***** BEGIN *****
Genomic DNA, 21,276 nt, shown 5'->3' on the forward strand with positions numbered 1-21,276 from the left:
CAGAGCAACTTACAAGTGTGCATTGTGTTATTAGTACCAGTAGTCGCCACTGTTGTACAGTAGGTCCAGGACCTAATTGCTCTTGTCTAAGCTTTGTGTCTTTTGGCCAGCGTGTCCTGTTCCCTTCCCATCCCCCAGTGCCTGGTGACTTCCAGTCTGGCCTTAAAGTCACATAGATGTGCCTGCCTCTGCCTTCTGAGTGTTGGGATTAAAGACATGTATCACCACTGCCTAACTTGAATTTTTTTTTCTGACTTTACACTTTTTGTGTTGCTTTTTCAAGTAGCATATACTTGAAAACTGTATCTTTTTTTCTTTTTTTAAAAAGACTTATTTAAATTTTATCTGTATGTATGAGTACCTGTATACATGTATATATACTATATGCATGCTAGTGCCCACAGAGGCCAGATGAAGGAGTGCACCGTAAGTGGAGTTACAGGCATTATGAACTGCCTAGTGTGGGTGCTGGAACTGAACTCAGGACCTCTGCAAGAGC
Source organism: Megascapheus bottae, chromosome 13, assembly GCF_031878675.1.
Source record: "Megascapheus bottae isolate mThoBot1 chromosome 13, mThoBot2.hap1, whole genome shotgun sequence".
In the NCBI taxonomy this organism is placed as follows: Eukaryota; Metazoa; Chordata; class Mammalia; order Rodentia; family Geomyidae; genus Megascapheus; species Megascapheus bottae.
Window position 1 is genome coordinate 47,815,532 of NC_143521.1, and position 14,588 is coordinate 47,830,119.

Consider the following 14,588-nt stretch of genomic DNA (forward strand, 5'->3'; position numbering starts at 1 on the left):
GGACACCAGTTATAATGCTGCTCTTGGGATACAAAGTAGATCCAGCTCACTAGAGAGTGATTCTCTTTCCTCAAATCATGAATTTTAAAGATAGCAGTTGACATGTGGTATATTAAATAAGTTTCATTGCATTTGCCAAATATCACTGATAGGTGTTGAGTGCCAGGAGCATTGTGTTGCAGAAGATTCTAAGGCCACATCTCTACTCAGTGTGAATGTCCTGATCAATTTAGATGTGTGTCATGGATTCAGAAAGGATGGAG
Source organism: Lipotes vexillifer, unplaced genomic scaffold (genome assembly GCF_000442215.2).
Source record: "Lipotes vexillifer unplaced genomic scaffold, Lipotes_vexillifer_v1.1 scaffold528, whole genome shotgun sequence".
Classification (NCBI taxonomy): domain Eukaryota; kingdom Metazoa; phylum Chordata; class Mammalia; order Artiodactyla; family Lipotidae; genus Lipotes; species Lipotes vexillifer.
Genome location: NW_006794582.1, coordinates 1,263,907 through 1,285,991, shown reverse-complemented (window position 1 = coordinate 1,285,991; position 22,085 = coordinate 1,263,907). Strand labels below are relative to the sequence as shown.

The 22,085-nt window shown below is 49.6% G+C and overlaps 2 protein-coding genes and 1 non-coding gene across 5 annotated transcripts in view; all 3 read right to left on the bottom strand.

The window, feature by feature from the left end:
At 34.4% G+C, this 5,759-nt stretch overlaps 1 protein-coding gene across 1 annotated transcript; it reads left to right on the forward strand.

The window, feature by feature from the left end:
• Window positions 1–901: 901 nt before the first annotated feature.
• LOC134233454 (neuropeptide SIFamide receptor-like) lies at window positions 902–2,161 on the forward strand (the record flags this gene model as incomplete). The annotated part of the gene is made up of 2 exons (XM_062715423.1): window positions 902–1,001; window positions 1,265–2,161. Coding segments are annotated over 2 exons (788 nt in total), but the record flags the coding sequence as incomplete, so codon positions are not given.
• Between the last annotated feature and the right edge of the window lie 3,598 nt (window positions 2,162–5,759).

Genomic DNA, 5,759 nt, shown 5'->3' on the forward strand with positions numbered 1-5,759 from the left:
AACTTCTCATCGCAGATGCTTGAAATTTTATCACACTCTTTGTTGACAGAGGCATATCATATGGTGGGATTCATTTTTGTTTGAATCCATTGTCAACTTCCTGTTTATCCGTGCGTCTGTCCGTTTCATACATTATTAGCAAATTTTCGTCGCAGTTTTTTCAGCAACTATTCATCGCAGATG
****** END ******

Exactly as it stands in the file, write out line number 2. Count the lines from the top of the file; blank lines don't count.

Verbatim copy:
CAGAGCAACTTACAAGTGTGCATTGTGTTATTAGTACCAGTAGTCGCCACTGTTGTACAGTAGGTCCAGGACCTAATTGCTCTTGTCTAAGCTTTGTGTCTTTTGGCCAGCGTGTCCTGTTCCCTTCCCATCCCCCAGTGCCTGGTGACTTCCAGTCTGGCCTTAAAGTCACATAGATGTGCCTGCCTCTGCCTTCTGAGTGTTGGGATTAAAGACATGTATCACCACTGCCTAACTTGAATTTTTTTTTCTGACTTTACACTTTTTGTGTTGCTTTTTCAAGTAGCATATACTTGAAAACTGTATCTTTTTTTCTTTTTTTAAAAAGACTTATTTAAATTTTATCTGTATGTATGAGTACCTGTATACATGTATATATACTATATGCATGCTAGTGCCCACAGAGGCCAGATGAAGGAGTGCACCGTAAGTGGAGTTACAGGCATTATGAACTGCCTAGTGTGGGTGCTGGAACTGAACTCAGGACCTCTGCAAGAGC